Many university campuses are hamstrung by buildings past their useful life – costly-to-operate eyesores incompatible with modern program priorities. The question is, what is the best path toward renewal? Session leaders examine four project case studies from different institutions to demonstrate best practices, methods, and tools for assessing facility conditions and physical space configurations to optimize decisions about capital reinvestment. They illustrate trending metrics for sustainability, suitability for program use, first cost, and life-cycle costs, and identify common themes across building types, integrative methodologies comparing renewal options, and challenges and tradeoffs associated with renewal.
Mounting pressure on construction costs will impact all projects on the drawing boards, both new construction and renovations. Attend this session to get better pricing and more accurate budget figures, and better understand construction cost drivers for different academic programs. James Vermeulen and Blair Tennant deliver up-to-date construction cost forecasts based on the latest employment data, government spending trends, commodity prices, and cost data from more than 100 projects. Using analyses of equities, GDP, and construction labor markets, they illustrate regional construction pricing targets for the next two years and demonstrate bid and purchasing strategies that lock in costs and reduce risk.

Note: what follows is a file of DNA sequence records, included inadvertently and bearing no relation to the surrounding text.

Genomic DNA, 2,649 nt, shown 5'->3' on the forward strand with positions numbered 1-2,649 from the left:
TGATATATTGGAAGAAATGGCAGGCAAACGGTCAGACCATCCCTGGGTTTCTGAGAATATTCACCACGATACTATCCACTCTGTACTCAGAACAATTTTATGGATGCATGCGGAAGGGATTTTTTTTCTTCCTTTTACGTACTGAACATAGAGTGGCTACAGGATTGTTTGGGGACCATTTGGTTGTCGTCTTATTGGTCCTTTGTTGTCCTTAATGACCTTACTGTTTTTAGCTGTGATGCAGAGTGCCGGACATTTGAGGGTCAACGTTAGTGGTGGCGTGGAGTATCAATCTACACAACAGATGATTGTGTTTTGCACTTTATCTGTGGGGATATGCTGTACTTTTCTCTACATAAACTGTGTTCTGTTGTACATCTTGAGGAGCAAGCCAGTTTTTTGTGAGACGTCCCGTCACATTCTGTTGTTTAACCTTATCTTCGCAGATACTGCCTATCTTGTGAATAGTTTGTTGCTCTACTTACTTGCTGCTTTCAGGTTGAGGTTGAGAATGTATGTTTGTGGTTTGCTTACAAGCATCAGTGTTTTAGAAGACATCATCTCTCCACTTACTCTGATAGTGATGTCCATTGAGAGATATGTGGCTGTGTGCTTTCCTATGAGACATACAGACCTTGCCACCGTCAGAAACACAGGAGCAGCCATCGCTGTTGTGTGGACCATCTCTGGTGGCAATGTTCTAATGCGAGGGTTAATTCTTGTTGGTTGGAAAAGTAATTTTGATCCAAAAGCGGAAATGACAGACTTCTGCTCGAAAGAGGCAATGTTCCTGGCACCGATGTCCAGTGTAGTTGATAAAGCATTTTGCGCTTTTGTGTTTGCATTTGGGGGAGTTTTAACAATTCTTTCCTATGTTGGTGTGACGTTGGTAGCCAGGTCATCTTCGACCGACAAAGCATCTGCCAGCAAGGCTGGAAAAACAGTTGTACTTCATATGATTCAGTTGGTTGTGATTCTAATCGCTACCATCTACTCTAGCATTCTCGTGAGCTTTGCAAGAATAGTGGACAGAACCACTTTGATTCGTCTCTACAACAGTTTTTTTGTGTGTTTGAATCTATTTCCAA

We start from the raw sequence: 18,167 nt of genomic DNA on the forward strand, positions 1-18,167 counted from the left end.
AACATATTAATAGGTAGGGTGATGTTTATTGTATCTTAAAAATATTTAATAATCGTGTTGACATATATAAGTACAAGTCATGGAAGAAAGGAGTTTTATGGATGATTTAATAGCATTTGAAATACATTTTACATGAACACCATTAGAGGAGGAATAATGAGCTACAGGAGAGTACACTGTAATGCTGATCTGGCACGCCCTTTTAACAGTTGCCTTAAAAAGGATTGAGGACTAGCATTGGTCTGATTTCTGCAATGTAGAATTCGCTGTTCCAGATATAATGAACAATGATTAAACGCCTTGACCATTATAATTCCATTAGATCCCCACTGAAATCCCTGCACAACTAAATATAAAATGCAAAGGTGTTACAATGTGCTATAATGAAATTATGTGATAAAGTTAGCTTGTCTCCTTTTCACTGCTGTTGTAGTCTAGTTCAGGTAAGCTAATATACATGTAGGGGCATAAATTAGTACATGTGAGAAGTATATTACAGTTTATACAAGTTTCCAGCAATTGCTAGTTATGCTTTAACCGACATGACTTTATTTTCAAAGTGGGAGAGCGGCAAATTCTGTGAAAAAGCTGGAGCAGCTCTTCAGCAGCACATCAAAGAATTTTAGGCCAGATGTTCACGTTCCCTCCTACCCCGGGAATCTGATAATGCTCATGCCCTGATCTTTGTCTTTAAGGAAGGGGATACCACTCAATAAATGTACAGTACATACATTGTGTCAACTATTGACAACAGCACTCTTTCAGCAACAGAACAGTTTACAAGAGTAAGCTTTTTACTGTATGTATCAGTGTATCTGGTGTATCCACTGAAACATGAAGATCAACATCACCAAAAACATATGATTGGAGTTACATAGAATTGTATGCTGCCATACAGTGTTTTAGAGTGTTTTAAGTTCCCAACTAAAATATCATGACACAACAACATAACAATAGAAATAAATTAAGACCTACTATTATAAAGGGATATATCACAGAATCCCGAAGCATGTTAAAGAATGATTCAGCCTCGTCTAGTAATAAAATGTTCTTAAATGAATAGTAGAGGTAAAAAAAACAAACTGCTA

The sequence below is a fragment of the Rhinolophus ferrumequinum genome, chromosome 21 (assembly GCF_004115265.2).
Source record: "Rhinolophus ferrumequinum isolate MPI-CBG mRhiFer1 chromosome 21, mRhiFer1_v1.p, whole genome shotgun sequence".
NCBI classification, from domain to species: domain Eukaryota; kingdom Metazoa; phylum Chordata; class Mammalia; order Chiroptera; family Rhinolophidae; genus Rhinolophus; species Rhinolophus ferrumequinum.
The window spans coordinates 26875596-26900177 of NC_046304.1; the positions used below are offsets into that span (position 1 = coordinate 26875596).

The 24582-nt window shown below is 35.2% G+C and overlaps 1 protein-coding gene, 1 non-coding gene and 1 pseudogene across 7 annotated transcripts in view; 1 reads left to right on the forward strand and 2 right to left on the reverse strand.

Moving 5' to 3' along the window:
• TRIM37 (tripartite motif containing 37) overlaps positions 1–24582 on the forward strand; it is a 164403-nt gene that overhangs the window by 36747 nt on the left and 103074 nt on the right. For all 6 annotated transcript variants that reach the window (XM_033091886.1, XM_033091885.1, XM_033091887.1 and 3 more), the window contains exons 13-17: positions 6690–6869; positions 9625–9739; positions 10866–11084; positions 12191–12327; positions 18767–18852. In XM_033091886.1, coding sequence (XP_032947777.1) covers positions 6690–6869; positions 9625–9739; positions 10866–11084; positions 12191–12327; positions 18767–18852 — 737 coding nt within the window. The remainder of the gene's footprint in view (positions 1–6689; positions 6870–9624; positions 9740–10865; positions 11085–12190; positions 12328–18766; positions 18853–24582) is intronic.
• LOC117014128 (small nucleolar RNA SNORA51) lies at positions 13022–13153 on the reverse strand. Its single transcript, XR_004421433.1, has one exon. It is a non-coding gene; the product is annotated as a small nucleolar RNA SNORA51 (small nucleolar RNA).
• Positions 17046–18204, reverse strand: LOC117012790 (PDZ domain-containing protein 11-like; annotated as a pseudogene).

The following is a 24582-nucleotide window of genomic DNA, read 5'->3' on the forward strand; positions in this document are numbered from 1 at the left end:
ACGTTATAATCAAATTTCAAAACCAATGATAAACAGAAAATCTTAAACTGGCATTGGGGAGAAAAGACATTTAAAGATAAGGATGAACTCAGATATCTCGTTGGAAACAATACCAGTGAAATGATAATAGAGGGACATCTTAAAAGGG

The rise of Community Learning Centers (CLCs) in residential facilities: Programming and design strategies for student success
The growing trend to integrate student education within residence halls is accelerating, and this session delivers valuable insights into the programming, design, and operational processes from institutional and student perspectives. Calling upon three case studies of recently completed CLCs, session leaders set out design intentions and metrics, highlight innovative space solutions and features, and provide post-occupancy feedback from all stakeholders. They identify special resources and amenities for boosting student engagement, collaboration, and interaction, and contributing to students' quality of work and sense of community responsibility. They examine alternative design strategies for a range of new construction, renovation, and demographic drivers.